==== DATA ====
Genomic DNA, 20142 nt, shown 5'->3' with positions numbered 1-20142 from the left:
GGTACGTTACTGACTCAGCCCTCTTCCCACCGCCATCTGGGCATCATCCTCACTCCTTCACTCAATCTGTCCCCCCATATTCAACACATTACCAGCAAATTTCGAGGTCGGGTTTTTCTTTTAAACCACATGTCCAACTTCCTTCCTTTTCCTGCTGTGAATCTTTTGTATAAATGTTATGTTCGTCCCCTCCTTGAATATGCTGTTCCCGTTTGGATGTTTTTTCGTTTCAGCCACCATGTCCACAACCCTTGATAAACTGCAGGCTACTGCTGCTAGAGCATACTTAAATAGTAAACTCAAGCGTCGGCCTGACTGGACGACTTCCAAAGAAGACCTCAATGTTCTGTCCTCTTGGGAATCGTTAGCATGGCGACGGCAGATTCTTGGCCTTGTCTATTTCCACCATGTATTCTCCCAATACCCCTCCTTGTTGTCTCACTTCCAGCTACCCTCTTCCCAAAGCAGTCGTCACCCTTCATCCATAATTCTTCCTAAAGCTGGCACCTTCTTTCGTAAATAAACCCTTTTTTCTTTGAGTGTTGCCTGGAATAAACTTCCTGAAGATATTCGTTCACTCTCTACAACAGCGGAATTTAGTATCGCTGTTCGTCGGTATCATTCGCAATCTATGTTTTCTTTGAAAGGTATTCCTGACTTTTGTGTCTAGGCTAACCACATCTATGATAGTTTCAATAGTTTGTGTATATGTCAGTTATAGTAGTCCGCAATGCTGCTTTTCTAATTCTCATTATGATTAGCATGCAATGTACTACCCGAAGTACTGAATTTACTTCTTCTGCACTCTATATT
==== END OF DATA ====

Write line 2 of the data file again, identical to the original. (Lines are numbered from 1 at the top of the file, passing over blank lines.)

GGTACGTTACTGACTCAGCCCTCTTCCCACCGCCATCTGGGCATCATCCTCACTCCTTCACTCAATCTGTCCCCCCATATTCAACACATTACCAGCAAATTTCGAGGTCGGGTTTTTCTTTTAAACCACATGTCCAACTTCCTTCCTTTTCCTGCTGTGAATCTTTTGTATAAATGTTATGTTCGTCCCCTCCTTGAATATGCTGTTCCCGTTTGGATGTTTTTTCGTTTCAGCCACCATGTCCACAACCCTTGATAAACTGCAGGCTACTGCTGCTAGAGCATACTTAAATAGTAAACTCAAGCGTCGGCCTGACTGGACGACTTCCAAAGAAGACCTCAATGTTCTGTCCTCTTGGGAATCGTTAGCATGGCGACGGCAGATTCTTGGCCTTGTCTATTTCCACCATGTATTCTCCCAATACCCCTCCTTGTTGTCTCACTTCCAGCTACCCTCTTCCCAAAGCAGTCGTCACCCTTCATCCATAATTCTTCCTAAAGCTGGCACCTTCTTTCGTAAATAAACCCTTTTTTCTTTGAGTGTTGCCTGGAATAAACTTCCTGAAGATATTCGTTCACTCTCTACAACAGCGGAATTTAGTATCGCTGTTCGTCGGTATCATTCGCAATCTATGTTTTCTTTGAAAGGTATTCCTGACTTTTGTGTCTAGGCTAACCACATCTATGATAGTTTCAATAGTTTGTGTATATGTCAGTTATAGTAGTCCGCAATGCTGCTTTTCTAATTCTCATTATGATTAGCATGCAATGTACTACCCGAAGTACTGAATTTACTTCTTCTGCACTCTATATT